Sponsored by Galvion
29 Jul 23. Galvion releases upgraded MAX-8 Mission Adaptive Charging Station™. Galvion, a world leader in power and data management solutions, has announced the release of an upgraded version of their successful Mission Adaptive Charging Station™, known as the MAX-8. The MAX-8 is a portable charging solution that reduces operational battery burden, allowing teams to do more with less. MAX-8 is currently used and trusted by troops around the world, including segments of the U.S. Air Force, U.S. Army, U.S. Marine Corps, NATO Forces, first responder teams, and commercial users. The recent enhancements to the MAX-8 were developed following extensive user engagement and deliver a suite of capability upgrades to meet the constantly evolving power needs of tactical and commercial partners. Notably, the MAX-8 delivers an AC/DC power supply increase from 280W to 480W, power output increase from 400W to 1000W, battery charger output increase from 5.0 Amps to 8.0 Amps, and a relocated USB-B port that enables firmware upgrades in less than one minute. Certified to meet or exceed a range of standards, including the standards for the CE Mark, CISPR 11 Class A and FCC part 15 Class A,
Radiated and Conducted Emissions standard, MIL-STD-810H, HERO, HERP, HERF Compliance and MIL-STD-1275 with a NATO slave cable. Built to withstand the harsh conditions of expeditionary operations, the MAX-8 can draw power from multiple sources, including solar and vehicle, to charge different types of batteries simultaneously – with no setting changes needed. The intelligent plug-and-play power management system automatically evaluates the power source and adjusts charge rates to maximize power and minimize charge time. The smart battery charging function prioritizes and tops off the fullest battery first, allowing users to get back to their mission as fast as possible with a fully charged battery.
Kristen Lomastro, President of Active Systems at Galvion, said: “The upgrades to the MAX-8 are a direct result of feedback from Galvion customers operating in austere and challenging conditions around the world. They wanted more charging power and performance, without sacrificing the ease-of-use and ruggedness of the original design. We responded with a solution that charges batteries more quickly and efficiently than before.” She added: “Our priority at Galvion is to deliver operational efficiencies and effectiveness for our users. Faster charging means less burden while out in the field, allowing operators to concentrate on the mission, and that is what drives everything that we do here.”
27 Jul 23. Turkish companies jointly develop submersible kamikaze USV. Turkey’s Havelsan, Roketsan, Kraken Marine, and Asisguard have jointly designed and developed a submersible kamikaze unmanned surface vessel (S-KUSV) named Çaka, which they unveiled for the first time at the 16th International Defence Industry Fair (IDEF) held from 25 to 28 July in Istanbul.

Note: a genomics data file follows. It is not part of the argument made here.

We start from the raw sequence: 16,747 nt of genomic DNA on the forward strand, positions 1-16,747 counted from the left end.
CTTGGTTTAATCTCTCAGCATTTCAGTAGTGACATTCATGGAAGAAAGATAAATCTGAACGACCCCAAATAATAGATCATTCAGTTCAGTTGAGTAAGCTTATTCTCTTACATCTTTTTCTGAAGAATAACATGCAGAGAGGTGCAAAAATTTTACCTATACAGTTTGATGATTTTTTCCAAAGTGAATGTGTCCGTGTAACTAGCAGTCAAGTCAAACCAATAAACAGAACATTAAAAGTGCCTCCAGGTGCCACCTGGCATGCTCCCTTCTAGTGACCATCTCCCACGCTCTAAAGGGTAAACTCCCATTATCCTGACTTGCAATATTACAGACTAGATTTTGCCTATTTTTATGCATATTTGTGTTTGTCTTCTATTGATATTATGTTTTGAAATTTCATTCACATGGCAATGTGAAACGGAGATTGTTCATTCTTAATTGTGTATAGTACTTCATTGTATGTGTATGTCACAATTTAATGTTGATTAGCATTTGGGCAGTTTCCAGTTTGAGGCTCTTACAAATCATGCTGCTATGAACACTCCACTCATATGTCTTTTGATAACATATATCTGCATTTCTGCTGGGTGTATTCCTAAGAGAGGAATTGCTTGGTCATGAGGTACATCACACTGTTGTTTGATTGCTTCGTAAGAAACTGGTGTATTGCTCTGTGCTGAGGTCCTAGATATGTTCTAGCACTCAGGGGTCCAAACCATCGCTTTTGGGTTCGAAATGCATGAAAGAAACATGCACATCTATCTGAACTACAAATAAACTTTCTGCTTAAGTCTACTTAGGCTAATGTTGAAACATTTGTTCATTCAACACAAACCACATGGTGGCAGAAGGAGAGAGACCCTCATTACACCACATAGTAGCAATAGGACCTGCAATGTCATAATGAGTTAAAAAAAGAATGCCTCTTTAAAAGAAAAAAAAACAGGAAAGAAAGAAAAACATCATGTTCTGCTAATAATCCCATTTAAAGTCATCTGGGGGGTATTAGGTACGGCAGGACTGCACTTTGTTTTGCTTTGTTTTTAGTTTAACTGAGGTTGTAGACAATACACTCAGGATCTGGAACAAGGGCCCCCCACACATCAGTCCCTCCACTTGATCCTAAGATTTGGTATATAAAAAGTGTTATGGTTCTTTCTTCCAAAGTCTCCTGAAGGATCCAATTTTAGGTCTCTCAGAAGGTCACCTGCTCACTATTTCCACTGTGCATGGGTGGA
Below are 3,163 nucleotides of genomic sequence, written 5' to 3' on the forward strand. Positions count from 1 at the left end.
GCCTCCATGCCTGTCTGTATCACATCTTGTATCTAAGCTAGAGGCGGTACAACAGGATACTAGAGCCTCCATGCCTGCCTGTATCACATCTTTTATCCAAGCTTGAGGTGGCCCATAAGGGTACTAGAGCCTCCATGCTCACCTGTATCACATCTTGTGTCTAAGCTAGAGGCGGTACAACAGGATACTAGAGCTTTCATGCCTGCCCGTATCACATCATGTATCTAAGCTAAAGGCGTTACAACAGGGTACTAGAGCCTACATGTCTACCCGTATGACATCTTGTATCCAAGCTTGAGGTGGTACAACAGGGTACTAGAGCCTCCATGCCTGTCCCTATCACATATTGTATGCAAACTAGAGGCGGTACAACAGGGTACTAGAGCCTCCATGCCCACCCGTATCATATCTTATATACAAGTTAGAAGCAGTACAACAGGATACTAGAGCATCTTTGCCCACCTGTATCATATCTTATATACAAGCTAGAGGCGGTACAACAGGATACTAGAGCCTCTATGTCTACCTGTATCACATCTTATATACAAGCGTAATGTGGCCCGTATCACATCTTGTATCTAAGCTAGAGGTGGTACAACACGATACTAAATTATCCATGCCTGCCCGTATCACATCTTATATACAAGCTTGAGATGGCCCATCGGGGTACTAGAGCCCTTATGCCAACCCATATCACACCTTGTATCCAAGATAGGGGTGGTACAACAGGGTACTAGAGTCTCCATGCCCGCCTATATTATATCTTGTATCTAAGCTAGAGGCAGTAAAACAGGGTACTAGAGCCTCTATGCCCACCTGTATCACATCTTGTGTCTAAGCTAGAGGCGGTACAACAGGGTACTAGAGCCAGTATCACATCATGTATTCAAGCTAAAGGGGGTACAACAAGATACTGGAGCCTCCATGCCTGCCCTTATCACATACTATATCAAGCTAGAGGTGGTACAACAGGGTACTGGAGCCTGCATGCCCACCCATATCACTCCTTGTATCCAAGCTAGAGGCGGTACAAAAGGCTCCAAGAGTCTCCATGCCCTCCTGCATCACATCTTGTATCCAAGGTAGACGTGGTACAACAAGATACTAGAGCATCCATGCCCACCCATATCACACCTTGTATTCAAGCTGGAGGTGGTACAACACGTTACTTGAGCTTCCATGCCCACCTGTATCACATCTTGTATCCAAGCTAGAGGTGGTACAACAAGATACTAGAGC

Kraken Marine, specialised in designing high-speed tactical vessels, is responsible for the construction of the USV; Asisguard is providing the optical systems for navigation; and Havelsan is responsible for developing platform control, command-and-control (C2) integration software, and platform autonomy, Göker Oral, a subject-matter expert at Havelsan, told Janes. The Çaka S-KUSV is based on a trimaran hull with a streamline design and low profile. The 3.2 tonne vessel has an overall length of 8.5 m and a beam of 3.3 m. The vessel is equipped with an inboard diesel engine for surface manoeuvring. The vessel is also equipped with two water-jets powered by an electric motor. It can attain a maximum surface speed of 60 kt. When submerged, the vessel has an operating depth of around 10 m. (Source: Janes)
25 Jul 23. Serbia installs Kerber RCWS on new Miloš II MPACV.
Serbia’s new Miloš II 4×4 multi-purpose armoured combat vehicle (MPACV) armed with a 20/3 mm remote-controlled weapon station (RCWS) participated in a live-firing demonstration at the Nikinci testing range on 18 July, the Serbian Ministry of Defence (MoD) announced on its website the same day. The Kerber 20/3 mm RCWS and an M15 12.7 mm RCWS mounted on a standard Miloš vehicle hit targets at ranges of 500–1,200 m.
Kerber was first seen installed on the roof of a Miloš II on 27 June during a visit by Deputy Prime Minister and Defence Minister Miloš Vučević to the Borbeni Složeni Sistemi (Complex Combat Systems) military vehicle plant in Pljakovo. It is based on the Crvena Zastava M55 20/3 mm automatic anti-aircraft gun developed in 1955 based on the single-barrel Hispano-Suiza 804 L/70 anti-aircraft cannon mounted on the HSS 630-3 towed gun carriage for which Yugoslavia purchased a manufacturing licence in 1951. (Source: Janes)
26 Jul 23. China developing long-range loitering munition. A Chinese unmanned aerial vehicle (UAV) producer, Aerospace CH UAV Co Ltd, has announced that it is developing a new loitering munition based on the AR-series of air-to-ground missiles.
In an announcement on Weibo on 20 July, the company said the loitering munition is being developed for “super long-range” and will “deliver a number of new functions”.